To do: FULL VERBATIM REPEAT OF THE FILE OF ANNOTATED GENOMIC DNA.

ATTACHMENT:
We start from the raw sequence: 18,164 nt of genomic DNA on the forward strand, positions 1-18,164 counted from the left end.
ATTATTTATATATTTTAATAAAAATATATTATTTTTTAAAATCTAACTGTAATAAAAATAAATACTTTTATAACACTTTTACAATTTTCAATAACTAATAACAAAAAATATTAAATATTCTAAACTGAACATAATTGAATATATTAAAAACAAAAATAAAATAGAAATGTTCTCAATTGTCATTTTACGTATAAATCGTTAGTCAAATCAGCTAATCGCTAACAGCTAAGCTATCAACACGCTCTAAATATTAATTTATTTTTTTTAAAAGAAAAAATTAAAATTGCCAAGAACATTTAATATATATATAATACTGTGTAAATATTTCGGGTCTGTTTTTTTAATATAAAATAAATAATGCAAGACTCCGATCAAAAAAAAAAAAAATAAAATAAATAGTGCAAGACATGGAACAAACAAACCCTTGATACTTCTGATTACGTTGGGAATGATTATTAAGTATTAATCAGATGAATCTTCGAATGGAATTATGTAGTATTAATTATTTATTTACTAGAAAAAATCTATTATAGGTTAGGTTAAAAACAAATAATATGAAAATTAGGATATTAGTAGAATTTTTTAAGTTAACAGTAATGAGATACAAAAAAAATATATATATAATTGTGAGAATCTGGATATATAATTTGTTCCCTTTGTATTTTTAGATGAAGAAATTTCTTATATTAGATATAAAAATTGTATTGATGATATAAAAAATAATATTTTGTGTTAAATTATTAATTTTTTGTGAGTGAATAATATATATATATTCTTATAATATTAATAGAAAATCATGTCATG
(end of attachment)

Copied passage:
We start from the raw sequence: 18,164 nt of genomic DNA on the forward strand, positions 1-18,164 counted from the left end.
ATTATTTATATATTTTAATAAAAATATATTATTTTTTAAAATCTAACTGTAATAAAAATAAATACTTTTATAACACTTTTACAATTTTCAATAACTAATAACAAAAAATATTAAATATTCTAAACTGAACATAATTGAATATATTAAAAACAAAAATAAAATAGAAATGTTCTCAATTGTCATTTTACGTATAAATCGTTAGTCAAATCAGCTAATCGCTAACAGCTAAGCTATCAACACGCTCTAAATATTAATTTATTTTTTTTAAAAGAAAAAATTAAAATTGCCAAGAACATTTAATATATATATAATACTGTGTAAATATTTCGGGTCTGTTTTTTTAATATAAAATAAATAATGCAAGACTCCGATCAAAAAAAAAAAAAATAAAATAAATAGTGCAAGACATGGAACAAACAAACCCTTGATACTTCTGATTACGTTGGGAATGATTATTAAGTATTAATCAGATGAATCTTCGAATGGAATTATGTAGTATTAATTATTTATTTACTAGAAAAAATCTATTATAGGTTAGGTTAAAAACAAATAATATGAAAATTAGGATATTAGTAGAATTTTTTAAGTTAACAGTAATGAGATACAAAAAAAATATATATATAATTGTGAGAATCTGGATATATAATTTGTTCCCTTTGTATTTTTAGATGAAGAAATTTCTTATATTAGATATAAAAATTGTATTGATGATATAAAAAATAATATTTTGTGTTAAATTATTAATTTTTTGTGAGTGAATAATATATATATATTCTTATAATATTAATAGAAAATCATGTCATG